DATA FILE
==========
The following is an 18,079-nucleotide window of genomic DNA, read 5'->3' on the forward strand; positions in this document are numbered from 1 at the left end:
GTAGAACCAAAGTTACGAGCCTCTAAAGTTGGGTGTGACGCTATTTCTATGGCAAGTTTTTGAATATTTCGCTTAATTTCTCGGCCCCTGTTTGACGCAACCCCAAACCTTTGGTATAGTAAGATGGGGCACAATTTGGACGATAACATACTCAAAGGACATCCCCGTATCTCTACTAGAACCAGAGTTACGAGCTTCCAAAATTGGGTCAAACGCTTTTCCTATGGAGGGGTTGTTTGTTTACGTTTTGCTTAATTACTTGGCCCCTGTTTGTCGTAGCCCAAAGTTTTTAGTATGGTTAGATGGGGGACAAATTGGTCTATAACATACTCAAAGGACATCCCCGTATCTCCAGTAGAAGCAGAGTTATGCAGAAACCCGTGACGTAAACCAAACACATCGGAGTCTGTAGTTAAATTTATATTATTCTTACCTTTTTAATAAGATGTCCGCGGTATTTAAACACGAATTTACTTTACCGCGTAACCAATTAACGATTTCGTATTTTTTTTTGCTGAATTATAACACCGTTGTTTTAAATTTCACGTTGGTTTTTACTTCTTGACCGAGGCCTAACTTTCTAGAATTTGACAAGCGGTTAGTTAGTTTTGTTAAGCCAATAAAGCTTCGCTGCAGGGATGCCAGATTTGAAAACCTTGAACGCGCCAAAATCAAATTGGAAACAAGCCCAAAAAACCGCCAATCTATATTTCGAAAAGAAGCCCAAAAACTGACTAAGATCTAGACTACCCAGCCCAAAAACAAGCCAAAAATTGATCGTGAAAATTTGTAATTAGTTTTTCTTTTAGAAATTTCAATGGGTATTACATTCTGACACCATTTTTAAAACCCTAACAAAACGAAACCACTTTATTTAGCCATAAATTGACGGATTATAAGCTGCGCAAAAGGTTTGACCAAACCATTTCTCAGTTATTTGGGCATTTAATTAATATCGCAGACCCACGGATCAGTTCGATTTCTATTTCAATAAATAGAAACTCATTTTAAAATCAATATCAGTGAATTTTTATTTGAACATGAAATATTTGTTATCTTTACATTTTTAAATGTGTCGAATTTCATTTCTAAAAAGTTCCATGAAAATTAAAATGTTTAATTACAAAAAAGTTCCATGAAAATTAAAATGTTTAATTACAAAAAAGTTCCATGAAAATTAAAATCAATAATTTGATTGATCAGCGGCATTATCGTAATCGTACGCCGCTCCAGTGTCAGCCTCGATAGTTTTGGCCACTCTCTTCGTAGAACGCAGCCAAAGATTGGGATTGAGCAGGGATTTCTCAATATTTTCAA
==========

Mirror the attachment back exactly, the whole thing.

The following is an 18,079-nucleotide window of genomic DNA, read 5'->3' on the forward strand; positions in this document are numbered from 1 at the left end:
GTAGAACCAAAGTTACGAGCCTCTAAAGTTGGGTGTGACGCTATTTCTATGGCAAGTTTTTGAATATTTCGCTTAATTTCTCGGCCCCTGTTTGACGCAACCCCAAACCTTTGGTATAGTAAGATGGGGCACAATTTGGACGATAACATACTCAAAGGACATCCCCGTATCTCTACTAGAACCAGAGTTACGAGCTTCCAAAATTGGGTCAAACGCTTTTCCTATGGAGGGGTTGTTTGTTTACGTTTTGCTTAATTACTTGGCCCCTGTTTGTCGTAGCCCAAAGTTTTTAGTATGGTTAGATGGGGGACAAATTGGTCTATAACATACTCAAAGGACATCCCCGTATCTCCAGTAGAAGCAGAGTTATGCAGAAACCCGTGACGTAAACCAAACACATCGGAGTCTGTAGTTAAATTTATATTATTCTTACCTTTTTAATAAGATGTCCGCGGTATTTAAACACGAATTTACTTTACCGCGTAACCAATTAACGATTTCGTATTTTTTTTTGCTGAATTATAACACCGTTGTTTTAAATTTCACGTTGGTTTTTACTTCTTGACCGAGGCCTAACTTTCTAGAATTTGACAAGCGGTTAGTTAGTTTTGTTAAGCCAATAAAGCTTCGCTGCAGGGATGCCAGATTTGAAAACCTTGAACGCGCCAAAATCAAATTGGAAACAAGCCCAAAAAACCGCCAATCTATATTTCGAAAAGAAGCCCAAAAACTGACTAAGATCTAGACTACCCAGCCCAAAAACAAGCCAAAAATTGATCGTGAAAATTTGTAATTAGTTTTTCTTTTAGAAATTTCAATGGGTATTACATTCTGACACCATTTTTAAAACCCTAACAAAACGAAACCACTTTATTTAGCCATAAATTGACGGATTATAAGCTGCGCAAAAGGTTTGACCAAACCATTTCTCAGTTATTTGGGCATTTAATTAATATCGCAGACCCACGGATCAGTTCGATTTCTATTTCAATAAATAGAAACTCATTTTAAAATCAATATCAGTGAATTTTTATTTGAACATGAAATATTTGTTATCTTTACATTTTTAAATGTGTCGAATTTCATTTCTAAAAAGTTCCATGAAAATTAAAATGTTTAATTACAAAAAAGTTCCATGAAAATTAAAATGTTTAATTACAAAAAAGTTCCATGAAAATTAAAATCAATAATTTGATTGATCAGCGGCATTATCGTAATCGTACGCCGCTCCAGTGTCAGCCTCGATAGTTTTGGCCACTCTCTTCGTAGAACGCAGCCAAAGATTGGGATTGAGCAGGGATTTCTCAATATTTTCAA